At the door there came a soft knocking sound, unsure.  The man frowned at the interruption, crossed the room in three strides, and opened the door just wide enough for Martin to see two guards and a badly bloodied prisoner standing in the corridor.  After a brief exchange of agitated murmurs and a quick glance in the direction of the doctor, the man swung his full attention back to Martin, who was awaiting him with bated breath.

Quite typically, the Superintendent did not miss a beat.  “‘Strength in numbers,’ you said?  No, that’s not quite right, Martin,” Khalmed Salman corrected him:  “What we say around these parts is ‘divided, they fall.’”




Welcome to Our Planet

Eight months ago, coincident with our Chaos President’s dark and threatening inauguration speech about “American carnage” (see my previous post, Inauguration Blues), six people entered an isolated environment on the Big Island of Hawaii, a NASA-run simulation of life on Mars.  Amazingly, their eight months separated from the world have passed, and yesterday the four men and two women emerged to discover that Donald Trump is still the Chaos President, still denying climate science, still unable to build the Great Wall of Mexico.  They will find the world unsubtly and unsettlingly different, however:  while they were gone, the US has withdrawn from TPP and the Paris Agreement, circling its wagons and surrendering its leadership position worldwide; multiple hurricanes, boosted by warm ocean waters and rising sea levels, have laid waste to the Caribbean and parts of Texas and Florida; DACA has been rescinded, exposing 800,000 young people while 11 million undocumented immigrants continue to live in fear; North Korea has launched missiles over Japan and tested a hydrogen bomb; the President has blustered at the United Nations that we may have no choice but to “totally destroy” North Korea; he has also doubled down on his statement that neo-Nazi white supremacists and those protesting against them are equally to blame for violence; a parade of White House officials have departed in disgrace; a special prosecutor is closing in on the Trump campaign’s collusion with Russia to influence the election; the GOP is cynically trying for the fifth (or is it the sixth) time to bring their cruel and destructive healthcare agenda back from the dead (see my previous posts Vive le Healthcare and Kill Bill 3)– Trump wants this bill, which would result in millions losing healthcare coverage, passed by next week, before the Congressional Budget Office and other expert groups can provide any analysis of its dire consequences.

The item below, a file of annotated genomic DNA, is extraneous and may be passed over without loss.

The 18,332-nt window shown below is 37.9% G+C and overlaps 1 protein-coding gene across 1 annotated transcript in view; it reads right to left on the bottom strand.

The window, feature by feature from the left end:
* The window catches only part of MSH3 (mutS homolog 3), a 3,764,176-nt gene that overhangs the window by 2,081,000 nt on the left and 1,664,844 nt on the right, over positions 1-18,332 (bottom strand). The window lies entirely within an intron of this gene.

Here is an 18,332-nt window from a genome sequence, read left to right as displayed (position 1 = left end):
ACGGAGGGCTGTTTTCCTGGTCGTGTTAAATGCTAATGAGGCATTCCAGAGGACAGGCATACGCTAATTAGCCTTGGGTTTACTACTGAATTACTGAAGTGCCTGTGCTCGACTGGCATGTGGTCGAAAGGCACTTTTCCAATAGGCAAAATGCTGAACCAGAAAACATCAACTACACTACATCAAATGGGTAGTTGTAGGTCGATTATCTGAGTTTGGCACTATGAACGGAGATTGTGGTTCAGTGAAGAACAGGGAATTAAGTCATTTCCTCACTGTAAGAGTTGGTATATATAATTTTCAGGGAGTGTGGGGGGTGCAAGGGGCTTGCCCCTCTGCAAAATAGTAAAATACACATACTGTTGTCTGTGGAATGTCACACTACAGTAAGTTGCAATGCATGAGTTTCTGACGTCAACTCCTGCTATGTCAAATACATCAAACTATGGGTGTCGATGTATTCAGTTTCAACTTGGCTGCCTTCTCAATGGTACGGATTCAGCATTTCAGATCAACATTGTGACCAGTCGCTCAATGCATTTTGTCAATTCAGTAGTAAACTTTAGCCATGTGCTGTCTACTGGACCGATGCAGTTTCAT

In Inauguration Blues, I advised the six Martians-in-training, when they finally came out of isolation, not to utter the classic line, “Take us to your leader.”  But I’ve changed my mind; they should absolutely see our Chaos President, if only to demand of him, “What’s happening to our world?  Why are you doing this?”

Denial and Detachment